* A federal judge has unexpectedly struck down the parts of the Defense of Marriage Act that define marriage as being between a man and a woman. There’s more at MeFi, including a link to a post from Jack Balkin that suggests this could actually be a kind of right-wing Trojan Horse designed to undermine the juridical basis for New Deal government.

* Worst lemon-to-lemonade analogy ever.

* Science proves I was right all along when I said my high school started too early in the morning.

* Žižek blogs about BP. You know what’s coming.

The lesson is simply that, while market mechanisms may work up to a certain level to contain ecological damage, serious large-scale ecological catastrophies are simply out of their reach – any pseudo-scientific statistic talk about “sustainable risks” is ridiculous here. More than two decades ago, a paparazzo caught Senator Ted Kennedy (well known for his opposition to the off-shore drilling in search of oil) in the midst of the sexual act on a lone boat off Louisiana shore; during a Senate debate a couple of days later, a Republican Senator dryly remarked: “It seems that Senator Kennedy now changed his position on off-shore drilling…” So maybe, we should return to Senator Kennedy’s position: the only acceptable off-shore drilling is the one he was engaged in.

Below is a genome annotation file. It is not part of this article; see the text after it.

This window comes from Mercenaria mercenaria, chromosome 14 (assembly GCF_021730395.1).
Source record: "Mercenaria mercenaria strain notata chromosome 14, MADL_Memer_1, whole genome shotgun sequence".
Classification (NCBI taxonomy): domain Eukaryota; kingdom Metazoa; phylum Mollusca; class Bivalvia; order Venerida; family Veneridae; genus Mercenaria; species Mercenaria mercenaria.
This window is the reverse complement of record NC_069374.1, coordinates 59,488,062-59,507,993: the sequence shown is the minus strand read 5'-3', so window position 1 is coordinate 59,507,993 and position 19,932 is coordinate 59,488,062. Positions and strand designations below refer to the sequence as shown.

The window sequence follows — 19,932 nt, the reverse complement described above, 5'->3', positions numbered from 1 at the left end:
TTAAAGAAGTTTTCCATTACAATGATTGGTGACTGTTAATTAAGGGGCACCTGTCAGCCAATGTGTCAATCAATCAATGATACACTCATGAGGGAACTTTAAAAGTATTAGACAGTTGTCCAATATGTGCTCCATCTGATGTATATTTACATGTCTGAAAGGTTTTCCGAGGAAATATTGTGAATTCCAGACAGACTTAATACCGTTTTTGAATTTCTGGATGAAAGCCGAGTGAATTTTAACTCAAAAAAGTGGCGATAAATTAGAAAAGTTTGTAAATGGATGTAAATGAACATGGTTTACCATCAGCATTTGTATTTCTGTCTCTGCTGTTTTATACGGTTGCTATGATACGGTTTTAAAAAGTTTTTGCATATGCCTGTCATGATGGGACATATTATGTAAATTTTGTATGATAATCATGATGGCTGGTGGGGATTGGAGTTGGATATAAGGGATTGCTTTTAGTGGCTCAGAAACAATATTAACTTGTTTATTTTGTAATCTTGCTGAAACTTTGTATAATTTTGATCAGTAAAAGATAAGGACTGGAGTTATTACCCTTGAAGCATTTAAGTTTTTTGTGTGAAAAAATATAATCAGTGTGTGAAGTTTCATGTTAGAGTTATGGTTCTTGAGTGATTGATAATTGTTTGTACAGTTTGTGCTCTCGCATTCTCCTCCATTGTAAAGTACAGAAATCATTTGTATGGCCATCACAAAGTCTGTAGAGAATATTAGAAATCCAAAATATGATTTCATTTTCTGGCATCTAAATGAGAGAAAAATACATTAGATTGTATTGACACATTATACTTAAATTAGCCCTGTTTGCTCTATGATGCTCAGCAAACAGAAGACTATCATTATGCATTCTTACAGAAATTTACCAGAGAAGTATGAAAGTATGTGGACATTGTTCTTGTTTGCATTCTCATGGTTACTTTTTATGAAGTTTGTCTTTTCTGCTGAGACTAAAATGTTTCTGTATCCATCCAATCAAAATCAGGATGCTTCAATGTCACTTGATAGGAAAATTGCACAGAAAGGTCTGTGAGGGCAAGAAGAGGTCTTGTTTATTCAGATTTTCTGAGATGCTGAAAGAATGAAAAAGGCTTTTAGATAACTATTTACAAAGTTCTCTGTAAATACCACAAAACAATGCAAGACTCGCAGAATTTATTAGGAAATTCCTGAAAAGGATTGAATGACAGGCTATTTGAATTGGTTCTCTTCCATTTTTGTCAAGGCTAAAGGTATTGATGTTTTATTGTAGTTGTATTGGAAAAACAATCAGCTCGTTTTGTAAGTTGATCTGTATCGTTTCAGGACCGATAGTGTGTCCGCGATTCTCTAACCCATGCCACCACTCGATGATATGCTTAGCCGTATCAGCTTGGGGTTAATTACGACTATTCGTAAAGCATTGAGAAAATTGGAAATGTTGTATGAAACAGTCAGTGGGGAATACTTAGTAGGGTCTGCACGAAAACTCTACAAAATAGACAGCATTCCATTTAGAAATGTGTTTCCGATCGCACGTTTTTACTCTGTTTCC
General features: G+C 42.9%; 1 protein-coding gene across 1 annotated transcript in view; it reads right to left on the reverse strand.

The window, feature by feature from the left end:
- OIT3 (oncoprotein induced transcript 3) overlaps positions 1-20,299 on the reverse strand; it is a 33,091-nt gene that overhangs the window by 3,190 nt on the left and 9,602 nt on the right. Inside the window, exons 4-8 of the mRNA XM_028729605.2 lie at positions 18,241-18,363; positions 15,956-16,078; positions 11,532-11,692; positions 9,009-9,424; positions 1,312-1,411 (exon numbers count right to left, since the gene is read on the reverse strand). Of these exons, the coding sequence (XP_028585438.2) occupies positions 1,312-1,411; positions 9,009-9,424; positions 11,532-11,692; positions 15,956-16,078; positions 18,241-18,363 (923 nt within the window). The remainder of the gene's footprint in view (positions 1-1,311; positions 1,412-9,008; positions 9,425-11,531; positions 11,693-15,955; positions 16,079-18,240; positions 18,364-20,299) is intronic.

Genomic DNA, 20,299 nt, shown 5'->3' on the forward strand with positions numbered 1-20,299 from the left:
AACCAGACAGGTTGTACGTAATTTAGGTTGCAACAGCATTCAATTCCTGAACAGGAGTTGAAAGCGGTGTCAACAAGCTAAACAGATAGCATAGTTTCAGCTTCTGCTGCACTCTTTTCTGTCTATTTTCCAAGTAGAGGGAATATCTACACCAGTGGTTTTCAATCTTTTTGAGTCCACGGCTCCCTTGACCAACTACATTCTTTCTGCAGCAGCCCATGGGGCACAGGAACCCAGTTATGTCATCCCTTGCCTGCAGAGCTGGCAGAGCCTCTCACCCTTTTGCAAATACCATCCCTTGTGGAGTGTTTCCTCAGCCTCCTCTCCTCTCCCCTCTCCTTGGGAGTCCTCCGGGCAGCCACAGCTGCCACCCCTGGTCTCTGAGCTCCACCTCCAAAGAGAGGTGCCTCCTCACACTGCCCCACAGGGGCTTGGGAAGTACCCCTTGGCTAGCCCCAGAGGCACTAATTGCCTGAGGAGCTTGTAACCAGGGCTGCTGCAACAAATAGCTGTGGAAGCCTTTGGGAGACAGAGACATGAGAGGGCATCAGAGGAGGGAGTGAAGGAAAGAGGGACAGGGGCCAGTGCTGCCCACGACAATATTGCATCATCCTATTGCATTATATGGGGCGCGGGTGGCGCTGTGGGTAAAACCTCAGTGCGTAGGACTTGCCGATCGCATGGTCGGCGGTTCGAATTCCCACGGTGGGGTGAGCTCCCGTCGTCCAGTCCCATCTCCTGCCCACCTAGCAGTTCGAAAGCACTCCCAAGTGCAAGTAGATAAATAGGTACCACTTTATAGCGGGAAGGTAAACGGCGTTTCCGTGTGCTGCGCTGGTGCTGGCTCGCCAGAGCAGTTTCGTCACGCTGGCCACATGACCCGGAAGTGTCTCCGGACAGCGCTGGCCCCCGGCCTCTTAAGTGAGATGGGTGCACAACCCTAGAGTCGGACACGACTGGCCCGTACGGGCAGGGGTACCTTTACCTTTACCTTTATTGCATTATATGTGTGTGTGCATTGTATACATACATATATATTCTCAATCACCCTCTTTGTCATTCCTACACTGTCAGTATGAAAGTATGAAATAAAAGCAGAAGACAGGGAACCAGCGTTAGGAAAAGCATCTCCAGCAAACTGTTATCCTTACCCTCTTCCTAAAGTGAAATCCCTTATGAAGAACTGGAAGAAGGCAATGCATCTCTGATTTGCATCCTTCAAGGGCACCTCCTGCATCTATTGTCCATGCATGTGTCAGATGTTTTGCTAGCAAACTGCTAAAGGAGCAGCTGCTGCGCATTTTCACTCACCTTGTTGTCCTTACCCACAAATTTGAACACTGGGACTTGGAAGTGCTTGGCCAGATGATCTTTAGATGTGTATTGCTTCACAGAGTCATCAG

More Žižek here.

* Of all sad words of mouth or pen, The saddest are these: “It might have been”: 55% Of Likely Voters Think Obama’s A Socialist.